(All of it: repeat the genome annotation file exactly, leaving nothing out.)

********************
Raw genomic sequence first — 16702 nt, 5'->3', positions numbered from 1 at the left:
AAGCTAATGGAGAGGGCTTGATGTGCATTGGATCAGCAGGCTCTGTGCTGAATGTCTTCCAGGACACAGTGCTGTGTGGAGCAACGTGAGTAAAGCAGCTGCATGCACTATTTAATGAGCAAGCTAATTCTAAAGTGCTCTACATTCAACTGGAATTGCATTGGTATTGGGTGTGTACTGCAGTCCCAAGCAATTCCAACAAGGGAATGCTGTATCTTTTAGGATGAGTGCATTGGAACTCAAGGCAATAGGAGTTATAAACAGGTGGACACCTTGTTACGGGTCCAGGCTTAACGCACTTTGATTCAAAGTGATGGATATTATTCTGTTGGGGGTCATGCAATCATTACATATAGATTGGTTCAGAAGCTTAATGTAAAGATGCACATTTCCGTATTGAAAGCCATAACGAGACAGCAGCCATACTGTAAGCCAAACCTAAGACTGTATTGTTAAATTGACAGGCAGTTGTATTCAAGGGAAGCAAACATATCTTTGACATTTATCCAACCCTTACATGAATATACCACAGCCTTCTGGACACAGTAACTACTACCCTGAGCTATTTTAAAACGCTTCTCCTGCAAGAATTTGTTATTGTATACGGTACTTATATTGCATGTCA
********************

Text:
Raw genomic sequence first — 16702 nt, 5'->3', positions numbered from 1 at the left:
AAGCTAATGGAGAGGGCTTGATGTGCATTGGATCAGCAGGCTCTGTGCTGAATGTCTTCCAGGACACAGTGCTGTGTGGAGCAACGTGAGTAAAGCAGCTGCATGCACTATTTAATGAGCAAGCTAATTCTAAAGTGCTCTACATTCAACTGGAATTGCATTGGTATTGGGTGTGTACTGCAGTCCCAAGCAATTCCAACAAGGGAATGCTGTATCTTTTAGGATGAGTGCATTGGAACTCAAGGCAATAGGAGTTATAAACAGGTGGACACCTTGTTACGGGTCCAGGCTTAACGCACTTTGATTCAAAGTGATGGATATTATTCTGTTGGGGGTCATGCAATCATTACATATAGATTGGTTCAGAAGCTTAATGTAAAGATGCACATTTCCGTATTGAAAGCCATAACGAGACAGCAGCCATACTGTAAGCCAAACCTAAGACTGTATTGTTAAATTGACAGGCAGTTGTATTCAAGGGAAGCAAACATATCTTTGACATTTATCCAACCCTTACATGAATATACCACAGCCTTCTGGACACAGTAACTACTACCCTGAGCTATTTTAAAACGCTTCTCCTGCAAGAATTTGTTATTGTATACGGTACTTATATTGCATGTCA